Relevant Degree Programs
Graduate Student Supervision
Doctoral Student Supervision (Jan 2008 - May 2019)
My dissertation explores the educative possibilities and limits of musical performance as a medium through which musicians and audiences reimagine sensory, affective, bodily, and cognitive experiences of music. The dissertation's focal point is a 2013 recital at the University of British Columbia by pianist Nobuyuki Tsujii, as part of Beyond the Screen: disAbility and the Arts, a series that raised questions about the reception of musicians with disabilities, the inclusion of disabled bodies in music pedagogy, and the meritocratic ethos that underpins competitive practices in music, education, and society.The polemical reception of Tsujii's shared gold medal with Haochen Zhang at the 2009 Van Cliburn International Piano Competition in Fort Worth, Texas serves as the larger context for the present study. Speculation as to the role that Tsujii's blindness played in his favorable evaluation by the competition jury (Ivry, 2009) was countered by denial of any such influence (Kaplinsky, quoted in Wise, 2009), throwing into sharp relief a profound discomfort among musicians, critics and the general public with the disabled body in music. Tsujii himself declared shortly after the competition that he would like to be received as "simply a pianist" (Oda, 2009, para. 6) and has continued to resist the category of "blind pianist" (Ikenberg, 2014b, para. 8).Interviews with Tsujii and a purposive sample of eleven individual audience members following his 2013 UBC recital, combined with textual analysis of newspapers, magazines, and films documenting the pianist's career since 2009 locate Tsujii's reception in an educative gap between performer and audience, akin to that between teacher and student, a philosophical stance which emphasizes education as an interaction between the one who teaches and the one who learns (Biesta, 2004, p. 13). Showing how different levels of familiarity with the conventions of musical performance lead performers, critics, and audiences to interact with Tsujii as pianist and blind pianist in multiple and sometimes contradictory ways, this dissertation contributes to scholarship on the aesthetic and pedagogical significance of "person-first" versus "disability-first" language, the educative capacities of musical performance, and on the place of disabled bodies in music pedagogy.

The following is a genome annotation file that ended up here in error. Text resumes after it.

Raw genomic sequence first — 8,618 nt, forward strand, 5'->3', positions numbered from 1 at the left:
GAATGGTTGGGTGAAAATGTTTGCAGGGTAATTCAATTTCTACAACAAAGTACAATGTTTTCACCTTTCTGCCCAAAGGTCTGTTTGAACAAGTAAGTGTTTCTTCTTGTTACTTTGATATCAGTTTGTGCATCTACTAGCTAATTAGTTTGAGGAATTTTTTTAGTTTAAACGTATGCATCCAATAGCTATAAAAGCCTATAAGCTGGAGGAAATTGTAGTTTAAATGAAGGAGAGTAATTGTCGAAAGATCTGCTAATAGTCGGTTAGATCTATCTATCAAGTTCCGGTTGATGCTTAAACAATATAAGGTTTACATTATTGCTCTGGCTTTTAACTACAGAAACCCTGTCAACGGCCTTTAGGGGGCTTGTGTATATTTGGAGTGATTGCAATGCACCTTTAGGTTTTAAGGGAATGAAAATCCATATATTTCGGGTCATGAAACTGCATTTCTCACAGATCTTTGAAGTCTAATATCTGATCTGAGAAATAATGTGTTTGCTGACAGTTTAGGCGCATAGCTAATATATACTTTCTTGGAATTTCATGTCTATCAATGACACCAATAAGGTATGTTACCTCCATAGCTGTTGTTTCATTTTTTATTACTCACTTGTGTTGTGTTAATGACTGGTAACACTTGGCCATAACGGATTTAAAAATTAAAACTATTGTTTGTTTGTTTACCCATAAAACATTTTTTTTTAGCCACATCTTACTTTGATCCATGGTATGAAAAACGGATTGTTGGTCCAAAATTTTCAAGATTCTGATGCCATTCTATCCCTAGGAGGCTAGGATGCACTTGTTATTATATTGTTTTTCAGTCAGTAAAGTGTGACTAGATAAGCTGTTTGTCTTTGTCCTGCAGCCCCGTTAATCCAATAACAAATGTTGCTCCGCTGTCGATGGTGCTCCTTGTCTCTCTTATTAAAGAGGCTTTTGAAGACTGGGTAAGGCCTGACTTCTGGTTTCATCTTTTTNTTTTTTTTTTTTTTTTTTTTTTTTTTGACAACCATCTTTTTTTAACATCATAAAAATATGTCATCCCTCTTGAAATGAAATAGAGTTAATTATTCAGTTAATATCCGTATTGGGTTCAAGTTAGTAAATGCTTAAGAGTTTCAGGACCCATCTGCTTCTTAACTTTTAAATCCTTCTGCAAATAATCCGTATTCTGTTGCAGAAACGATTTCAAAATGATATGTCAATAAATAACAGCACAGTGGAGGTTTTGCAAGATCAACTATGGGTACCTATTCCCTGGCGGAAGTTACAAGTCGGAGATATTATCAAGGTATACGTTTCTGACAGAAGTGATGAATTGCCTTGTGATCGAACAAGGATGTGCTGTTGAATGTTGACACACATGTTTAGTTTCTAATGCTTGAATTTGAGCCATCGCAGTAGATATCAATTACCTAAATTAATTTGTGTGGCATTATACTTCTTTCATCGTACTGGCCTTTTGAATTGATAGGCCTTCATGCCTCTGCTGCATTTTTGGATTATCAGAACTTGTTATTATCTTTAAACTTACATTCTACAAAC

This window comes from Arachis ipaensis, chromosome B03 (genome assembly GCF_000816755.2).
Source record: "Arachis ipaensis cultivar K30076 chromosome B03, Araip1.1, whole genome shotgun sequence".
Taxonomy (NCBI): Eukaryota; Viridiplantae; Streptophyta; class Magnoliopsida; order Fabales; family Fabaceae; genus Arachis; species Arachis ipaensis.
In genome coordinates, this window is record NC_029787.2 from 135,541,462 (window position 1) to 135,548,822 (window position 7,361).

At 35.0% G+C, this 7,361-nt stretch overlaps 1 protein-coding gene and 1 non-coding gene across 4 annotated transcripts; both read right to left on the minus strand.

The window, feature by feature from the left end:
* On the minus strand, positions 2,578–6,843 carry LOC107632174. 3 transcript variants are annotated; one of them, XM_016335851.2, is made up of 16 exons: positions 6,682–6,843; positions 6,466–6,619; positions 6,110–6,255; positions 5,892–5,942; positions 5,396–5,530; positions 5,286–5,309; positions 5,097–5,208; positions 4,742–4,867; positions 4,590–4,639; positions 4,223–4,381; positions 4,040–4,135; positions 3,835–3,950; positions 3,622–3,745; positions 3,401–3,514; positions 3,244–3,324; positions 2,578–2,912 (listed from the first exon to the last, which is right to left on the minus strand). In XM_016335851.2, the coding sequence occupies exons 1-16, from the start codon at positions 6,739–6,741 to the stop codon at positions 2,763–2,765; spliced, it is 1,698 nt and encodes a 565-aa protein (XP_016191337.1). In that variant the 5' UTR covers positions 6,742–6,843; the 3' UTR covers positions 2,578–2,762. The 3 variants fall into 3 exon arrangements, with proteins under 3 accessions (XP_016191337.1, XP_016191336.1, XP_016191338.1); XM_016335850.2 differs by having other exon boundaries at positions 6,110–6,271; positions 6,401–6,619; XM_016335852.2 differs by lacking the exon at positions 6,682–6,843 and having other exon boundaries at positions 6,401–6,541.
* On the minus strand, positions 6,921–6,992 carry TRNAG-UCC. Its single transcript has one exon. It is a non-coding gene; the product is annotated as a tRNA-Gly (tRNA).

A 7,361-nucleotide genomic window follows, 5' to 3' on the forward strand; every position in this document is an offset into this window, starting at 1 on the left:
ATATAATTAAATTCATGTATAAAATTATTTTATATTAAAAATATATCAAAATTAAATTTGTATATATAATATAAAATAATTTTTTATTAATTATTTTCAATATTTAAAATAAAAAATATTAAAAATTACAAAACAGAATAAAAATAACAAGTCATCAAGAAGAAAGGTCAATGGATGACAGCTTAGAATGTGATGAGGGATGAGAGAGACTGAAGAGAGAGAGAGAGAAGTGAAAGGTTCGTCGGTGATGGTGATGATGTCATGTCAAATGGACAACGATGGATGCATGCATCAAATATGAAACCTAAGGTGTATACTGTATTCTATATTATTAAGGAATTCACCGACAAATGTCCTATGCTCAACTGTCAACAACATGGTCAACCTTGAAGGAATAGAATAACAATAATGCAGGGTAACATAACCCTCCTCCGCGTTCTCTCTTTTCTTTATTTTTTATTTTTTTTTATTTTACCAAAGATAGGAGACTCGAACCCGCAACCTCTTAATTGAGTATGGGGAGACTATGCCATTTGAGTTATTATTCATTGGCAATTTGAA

Master's Student Supervision (2010 - 2018)
Healthcare professionals are at the frontline intersection of the nation’s healthcare system and the healthcare of people with Parkinson’s. With increasing numbers of people with Parkinson’s, and finite healthcare dollars, what are the work experiences of care of healthcare professionals working with people with Parkinson’s? In this participatory inquiry, narratives of work experiences of care of six healthcare professionals of people with Parkinson’s were elicited. The healthcare professionals included a general practitioner, a Parkinson’s specialist neurologist, a gastroenterologist, a nurse, a social worker, and a physiotherapist. The objective of the inquiry was to describe and understand the work experiences of these healthcare professionals through their descriptions of work experiences of care and their prescriptions for ideal work experiences of care. The interviews with the healthcare professionals were audio recorded, transcribed verbatim, and analyzed. The theoretical framing of the empirical material outlined medicalization and medical frameworks, a ‘whole person’ approach, and theories of care. Three overlapping primary themes emerged from the interviews which were verified by both the literature review and personal reflections. Firstly, Parkinson’s is a difficult, complex and multifaceted disorder; secondly, due to the complexity of this disorder, a multidisciplinary team approach by healthcare professionals is needed; and thirdly, more funding or a change in organization of funding, is needed in order to support this model of healthcare. In describing multidisciplinary care, these healthcare professionals questioned the current funding approach of the healthcare system. This was a noteworthy finding of this inquiry. Metaphors for present and ideal work experiences of care as given by the healthcare professionals worked to bridge the stated quantitative present healthcare situation of increasing numbers of people with Parkinson’s and finite healthcare dollars, and the qualitative descriptions of present and ideal work experiences of care of healthcare professionals of people with Parkinson’s. Implications for further inquiry included determining effectiveness and costs of multidisciplinary care for people with Parkinson’s, and investigating models of care for people with Parkinson’s as suggested by the healthcare professionals in the inquiry.